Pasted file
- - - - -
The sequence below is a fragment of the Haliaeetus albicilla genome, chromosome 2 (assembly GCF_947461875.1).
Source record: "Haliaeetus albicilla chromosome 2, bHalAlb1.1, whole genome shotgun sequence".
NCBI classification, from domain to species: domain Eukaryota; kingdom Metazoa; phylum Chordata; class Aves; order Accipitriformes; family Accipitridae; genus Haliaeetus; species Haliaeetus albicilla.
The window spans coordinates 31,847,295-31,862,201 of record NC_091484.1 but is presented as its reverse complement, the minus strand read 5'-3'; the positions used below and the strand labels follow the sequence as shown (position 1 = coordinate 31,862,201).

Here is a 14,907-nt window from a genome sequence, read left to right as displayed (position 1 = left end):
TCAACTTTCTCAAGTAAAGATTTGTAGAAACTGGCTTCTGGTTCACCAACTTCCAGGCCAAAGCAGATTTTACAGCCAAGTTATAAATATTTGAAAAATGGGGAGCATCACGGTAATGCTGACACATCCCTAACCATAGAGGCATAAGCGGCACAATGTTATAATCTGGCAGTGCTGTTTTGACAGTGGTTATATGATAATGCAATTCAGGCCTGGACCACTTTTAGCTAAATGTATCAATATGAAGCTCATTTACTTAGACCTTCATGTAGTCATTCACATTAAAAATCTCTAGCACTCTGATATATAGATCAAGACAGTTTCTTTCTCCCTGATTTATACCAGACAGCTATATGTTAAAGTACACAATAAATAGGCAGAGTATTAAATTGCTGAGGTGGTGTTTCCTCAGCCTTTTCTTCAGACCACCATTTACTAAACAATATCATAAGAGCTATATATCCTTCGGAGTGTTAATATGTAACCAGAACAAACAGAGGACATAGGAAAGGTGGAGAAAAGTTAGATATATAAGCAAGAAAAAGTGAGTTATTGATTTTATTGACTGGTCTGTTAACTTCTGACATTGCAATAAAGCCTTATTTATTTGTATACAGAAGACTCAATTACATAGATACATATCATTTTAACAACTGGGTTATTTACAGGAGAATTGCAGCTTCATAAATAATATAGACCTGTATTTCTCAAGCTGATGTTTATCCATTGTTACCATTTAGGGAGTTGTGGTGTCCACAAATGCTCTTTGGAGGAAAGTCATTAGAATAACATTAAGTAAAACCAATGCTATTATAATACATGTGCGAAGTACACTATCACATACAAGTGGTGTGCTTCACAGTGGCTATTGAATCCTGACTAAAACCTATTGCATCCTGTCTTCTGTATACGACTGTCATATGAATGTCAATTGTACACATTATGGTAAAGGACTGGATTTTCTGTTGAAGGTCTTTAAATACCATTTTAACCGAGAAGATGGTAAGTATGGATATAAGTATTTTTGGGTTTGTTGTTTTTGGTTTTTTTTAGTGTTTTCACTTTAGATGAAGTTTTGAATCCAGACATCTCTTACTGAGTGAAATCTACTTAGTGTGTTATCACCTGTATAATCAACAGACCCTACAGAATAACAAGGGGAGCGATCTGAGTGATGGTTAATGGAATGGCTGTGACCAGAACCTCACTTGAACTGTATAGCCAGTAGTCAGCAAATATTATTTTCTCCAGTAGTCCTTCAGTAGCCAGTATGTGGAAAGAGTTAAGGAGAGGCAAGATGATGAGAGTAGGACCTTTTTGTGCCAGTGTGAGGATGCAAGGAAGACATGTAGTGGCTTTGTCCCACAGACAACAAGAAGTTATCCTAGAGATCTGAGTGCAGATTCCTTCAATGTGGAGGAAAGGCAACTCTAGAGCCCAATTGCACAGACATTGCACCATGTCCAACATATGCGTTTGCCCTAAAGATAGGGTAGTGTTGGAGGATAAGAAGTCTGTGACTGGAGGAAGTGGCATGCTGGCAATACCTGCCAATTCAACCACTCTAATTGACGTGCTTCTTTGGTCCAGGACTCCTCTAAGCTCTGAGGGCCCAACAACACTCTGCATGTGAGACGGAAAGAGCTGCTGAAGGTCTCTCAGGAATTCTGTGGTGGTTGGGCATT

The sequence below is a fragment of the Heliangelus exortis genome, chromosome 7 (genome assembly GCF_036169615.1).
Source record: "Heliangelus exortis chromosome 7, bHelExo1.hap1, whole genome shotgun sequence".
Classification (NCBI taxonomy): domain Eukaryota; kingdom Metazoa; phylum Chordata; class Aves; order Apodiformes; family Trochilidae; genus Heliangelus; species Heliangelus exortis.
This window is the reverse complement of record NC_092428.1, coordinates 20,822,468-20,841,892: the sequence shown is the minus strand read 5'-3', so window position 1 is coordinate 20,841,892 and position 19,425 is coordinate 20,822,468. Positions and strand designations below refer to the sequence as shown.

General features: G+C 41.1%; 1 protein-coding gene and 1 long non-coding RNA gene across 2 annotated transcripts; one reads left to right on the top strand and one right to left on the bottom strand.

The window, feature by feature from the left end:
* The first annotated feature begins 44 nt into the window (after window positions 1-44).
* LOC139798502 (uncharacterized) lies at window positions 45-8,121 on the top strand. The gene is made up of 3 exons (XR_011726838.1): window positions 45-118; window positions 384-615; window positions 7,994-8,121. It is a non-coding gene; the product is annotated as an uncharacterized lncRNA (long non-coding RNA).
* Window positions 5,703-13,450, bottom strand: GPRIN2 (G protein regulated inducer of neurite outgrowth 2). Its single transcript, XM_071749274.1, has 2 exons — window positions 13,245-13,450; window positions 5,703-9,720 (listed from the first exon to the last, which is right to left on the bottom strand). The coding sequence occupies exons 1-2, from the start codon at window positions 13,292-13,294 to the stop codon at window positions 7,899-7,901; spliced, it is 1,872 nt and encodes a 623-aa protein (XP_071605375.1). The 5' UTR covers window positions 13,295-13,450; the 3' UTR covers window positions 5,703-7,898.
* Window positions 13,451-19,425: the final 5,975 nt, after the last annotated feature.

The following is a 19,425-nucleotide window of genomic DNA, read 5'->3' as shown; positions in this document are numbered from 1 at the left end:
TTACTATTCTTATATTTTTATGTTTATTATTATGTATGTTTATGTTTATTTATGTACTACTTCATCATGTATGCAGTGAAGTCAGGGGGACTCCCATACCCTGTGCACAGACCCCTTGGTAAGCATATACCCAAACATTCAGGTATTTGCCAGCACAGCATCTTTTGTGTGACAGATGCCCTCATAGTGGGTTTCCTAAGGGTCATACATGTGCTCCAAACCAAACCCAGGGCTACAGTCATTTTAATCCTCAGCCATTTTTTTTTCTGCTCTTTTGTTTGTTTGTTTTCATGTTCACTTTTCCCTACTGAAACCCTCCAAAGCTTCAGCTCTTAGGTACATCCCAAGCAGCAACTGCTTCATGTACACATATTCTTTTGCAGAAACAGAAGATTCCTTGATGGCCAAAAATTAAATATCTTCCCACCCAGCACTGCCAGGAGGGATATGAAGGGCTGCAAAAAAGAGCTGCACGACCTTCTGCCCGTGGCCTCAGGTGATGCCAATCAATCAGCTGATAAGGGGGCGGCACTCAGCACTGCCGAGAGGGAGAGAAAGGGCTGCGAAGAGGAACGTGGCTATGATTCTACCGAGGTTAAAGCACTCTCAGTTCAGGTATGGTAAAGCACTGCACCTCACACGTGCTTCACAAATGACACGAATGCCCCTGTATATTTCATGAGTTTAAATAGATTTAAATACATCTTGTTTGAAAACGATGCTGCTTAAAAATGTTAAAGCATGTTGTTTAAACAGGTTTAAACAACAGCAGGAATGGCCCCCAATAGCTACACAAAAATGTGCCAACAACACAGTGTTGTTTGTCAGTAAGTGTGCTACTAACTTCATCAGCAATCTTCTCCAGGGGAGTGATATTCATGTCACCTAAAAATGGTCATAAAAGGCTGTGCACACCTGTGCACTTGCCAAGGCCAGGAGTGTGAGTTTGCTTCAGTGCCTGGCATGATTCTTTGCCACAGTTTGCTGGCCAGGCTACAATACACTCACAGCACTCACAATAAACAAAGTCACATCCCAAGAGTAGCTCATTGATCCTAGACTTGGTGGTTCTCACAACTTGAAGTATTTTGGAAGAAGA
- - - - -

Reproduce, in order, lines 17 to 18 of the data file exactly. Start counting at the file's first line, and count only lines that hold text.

The following is a 19,425-nucleotide window of genomic DNA, read 5'->3' as shown; positions in this document are numbered from 1 at the left end:
TTACTATTCTTATATTTTTATGTTTATTATTATGTATGTTTATGTTTATTTATGTACTACTTCATCATGTATGCAGTGAAGTCAGGGGGACTCCCATACCCTGTGCACAGACCCCTTGGTAAGCATATACCCAAACATTCAGGTATTTGCCAGCACAGCATCTTTTGTGTGACAGATGCCCTCATAGTGGGTTTCCTAAGGGTCATACATGTGCTCCAAACCAAACCCAGGGCTACAGTCATTTTAATCCTCAGCCATTTTTTTTTCTGCTCTTTTGTTTGTTTGTTTTCATGTTCACTTTTCCCTACTGAAACCCTCCAAAGCTTCAGCTCTTAGGTACATCCCAAGCAGCAACTGCTTCATGTACACATATTCTTTTGCAGAAACAGAAGATTCCTTGATGGCCAAAAATTAAATATCTTCCCACCCAGCACTGCCAGGAGGGATATGAAGGGCTGCAAAAAAGAGCTGCACGACCTTCTGCCCGTGGCCTCAGGTGATGCCAATCAATCAGCTGATAAGGGGGCGGCACTCAGCACTGCCGAGAGGGAGAGAAAGGGCTGCGAAGAGGAACGTGGCTATGATTCTACCGAGGTTAAAGCACTCTCAGTTCAGGTATGGTAAAGCACTGCACCTCACACGTGCTTCACAAATGACACGAATGCCCCTGTATATTTCATGAGTTTAAATAGATTTAAATACATCTTGTTTGAAAACGATGCTGCTTAAAAATGTTAAAGCATGTTGTTTAAACAGGTTTAAACAACAGCAGGAATGGCCCCCAATAGCTACACAAAAATGTGCCAACAACACAGTGTTGTTTGTCAGTAAGTGTGCTACTAACTTCATCAGCAATCTTCTCCAGGGGAGTGATATTCATGTCACCTAAAAATGGTCATAAAAGGCTGTGCACACCTGTGCACTTGCCAAGGCCAGGAGTGTGAGTTTGCTTCAGTGCCTGGCATGATTCTTTGCCACAGTTTGCTGGCCAGGCTACAATACACTCACAGCACTCACAATAAACAAAGTCACATCCCAAGAGTAGCTCATTGATCCTAGACTTGGTGGTTCTCACAACTTGAAGTATTTTGGAAGAAGA